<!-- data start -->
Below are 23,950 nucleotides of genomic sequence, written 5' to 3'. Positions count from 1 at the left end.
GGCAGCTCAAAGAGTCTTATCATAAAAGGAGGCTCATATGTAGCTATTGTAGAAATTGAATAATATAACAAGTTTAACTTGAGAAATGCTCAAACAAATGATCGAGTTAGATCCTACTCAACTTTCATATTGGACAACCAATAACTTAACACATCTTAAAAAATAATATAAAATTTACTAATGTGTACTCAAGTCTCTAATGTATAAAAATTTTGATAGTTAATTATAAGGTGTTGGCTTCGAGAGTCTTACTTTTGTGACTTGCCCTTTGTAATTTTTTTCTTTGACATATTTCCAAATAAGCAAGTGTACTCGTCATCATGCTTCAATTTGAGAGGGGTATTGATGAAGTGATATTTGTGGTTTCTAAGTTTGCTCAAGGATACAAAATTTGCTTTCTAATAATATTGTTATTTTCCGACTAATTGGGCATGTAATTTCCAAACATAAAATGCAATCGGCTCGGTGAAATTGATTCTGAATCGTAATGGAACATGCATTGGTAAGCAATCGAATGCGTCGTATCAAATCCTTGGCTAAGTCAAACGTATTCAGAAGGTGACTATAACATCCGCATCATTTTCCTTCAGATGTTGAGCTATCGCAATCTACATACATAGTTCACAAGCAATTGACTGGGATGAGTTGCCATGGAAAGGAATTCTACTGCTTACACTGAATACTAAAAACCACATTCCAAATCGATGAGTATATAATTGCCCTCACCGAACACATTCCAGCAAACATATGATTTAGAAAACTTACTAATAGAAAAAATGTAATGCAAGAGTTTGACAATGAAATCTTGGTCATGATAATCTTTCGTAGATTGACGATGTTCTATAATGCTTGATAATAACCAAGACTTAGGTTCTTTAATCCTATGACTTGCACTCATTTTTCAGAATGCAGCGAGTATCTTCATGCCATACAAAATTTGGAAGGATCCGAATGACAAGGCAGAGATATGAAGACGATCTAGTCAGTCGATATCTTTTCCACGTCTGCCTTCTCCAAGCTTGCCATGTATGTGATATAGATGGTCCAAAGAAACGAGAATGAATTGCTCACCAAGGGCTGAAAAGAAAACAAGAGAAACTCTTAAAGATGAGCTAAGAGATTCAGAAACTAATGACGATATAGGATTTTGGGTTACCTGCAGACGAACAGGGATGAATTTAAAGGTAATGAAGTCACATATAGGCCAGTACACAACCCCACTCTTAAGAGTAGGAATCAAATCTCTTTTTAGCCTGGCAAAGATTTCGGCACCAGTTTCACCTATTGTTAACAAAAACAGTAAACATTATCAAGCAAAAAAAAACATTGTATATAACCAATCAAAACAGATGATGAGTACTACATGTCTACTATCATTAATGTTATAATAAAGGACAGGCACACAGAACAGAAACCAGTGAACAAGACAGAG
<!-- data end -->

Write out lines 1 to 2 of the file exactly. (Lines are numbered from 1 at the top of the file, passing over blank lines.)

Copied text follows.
Below are 23,950 nucleotides of genomic sequence, written 5' to 3'. Positions count from 1 at the left end.
GGCAGCTCAAAGAGTCTTATCATAAAAGGAGGCTCATATGTAGCTATTGTAGAAATTGAATAATATAACAAGTTTAACTTGAGAAATGCTCAAACAAATGATCGAGTTAGATCCTACTCAACTTTCATATTGGACAACCAATAACTTAACACATCTTAAAAAATAATATAAAATTTACTAATGTGTACTCAAGTCTCTAATGTATAAAAATTTTGATAGTTAATTATAAGGTGTTGGCTTCGAGAGTCTTACTTTTGTGACTTGCCCTTTGTAATTTTTTTCTTTGACATATTTCCAAATAAGCAAGTGTACTCGTCATCATGCTTCAATTTGAGAGGGGTATTGATGAAGTGATATTTGTGGTTTCTAAGTTTGCTCAAGGATACAAAATTTGCTTTCTAATAATATTGTTATTTTCCGACTAATTGGGCATGTAATTTCCAAACATAAAATGCAATCGGCTCGGTGAAATTGATTCTGAATCGTAATGGAACATGCATTGGTAAGCAATCGAATGCGTCGTATCAAATCCTTGGCTAAGTCAAACGTATTCAGAAGGTGACTATAACATCCGCATCATTTTCCTTCAGATGTTGAGCTATCGCAATCTACATACATAGTTCACAAGCAATTGACTGGGATGAGTTGCCATGGAAAGGAATTCTACTGCTTACACTGAATACTAAAAACCACATTCCAAATCGATGAGTATATAATTGCCCTCACCGAACACATTCCAGCAAACATATGATTTAGAAAACTTACTAATAGAAAAAATGTAATGCAAGAGTTTGACAATGAAATCTTGGTCATGATAATCTTTCGTAGATTGACGATGTTCTATAATGCTTGATAATAACCAAGACTTAGGTTCTTTAATCCTATGACTTGCACTCATTTTTCAGAATGCAGCGAGTATCTTCATGCCATACAAAATTTGGAAGGATCCGAATGACAAGGCAGAGATATGAAGACGATCTAGTCAGTCGATATCTTTTCCACGTCTGCCTTCTCCAAGCTTGCCATGTATGTGATATAGATGGTCCAAAGAAACGAGAATGAATTGCTCACCAAGGGCTGAAAAGAAAACAAGAGAAACTCTTAAAGATGAGCTAAGAGATTCAGAAACTAATGACGATATAGGATTTTGGGTTACCTGCAGACGAACAGGGATGAATTTAAAGGTAATGAAGTCACATATAGGCCAGTACACAACCCCACTCTTAAGAGTAGGAATCAAATCTCTTTTTAGCCTGGCAAAGATTTCGGCACCAGTTTCACCTATTGTTAACAAAAACAGTAAACATTATCAAGCAAAAAAAAACATTGTATATAACCAATCAAAACAGATGATGAGTACTACATGTCTACTATCATTAATGTTATAATAAAGGACAGGCACACAGAACAGAAACCAGTGAACAAGACAGAG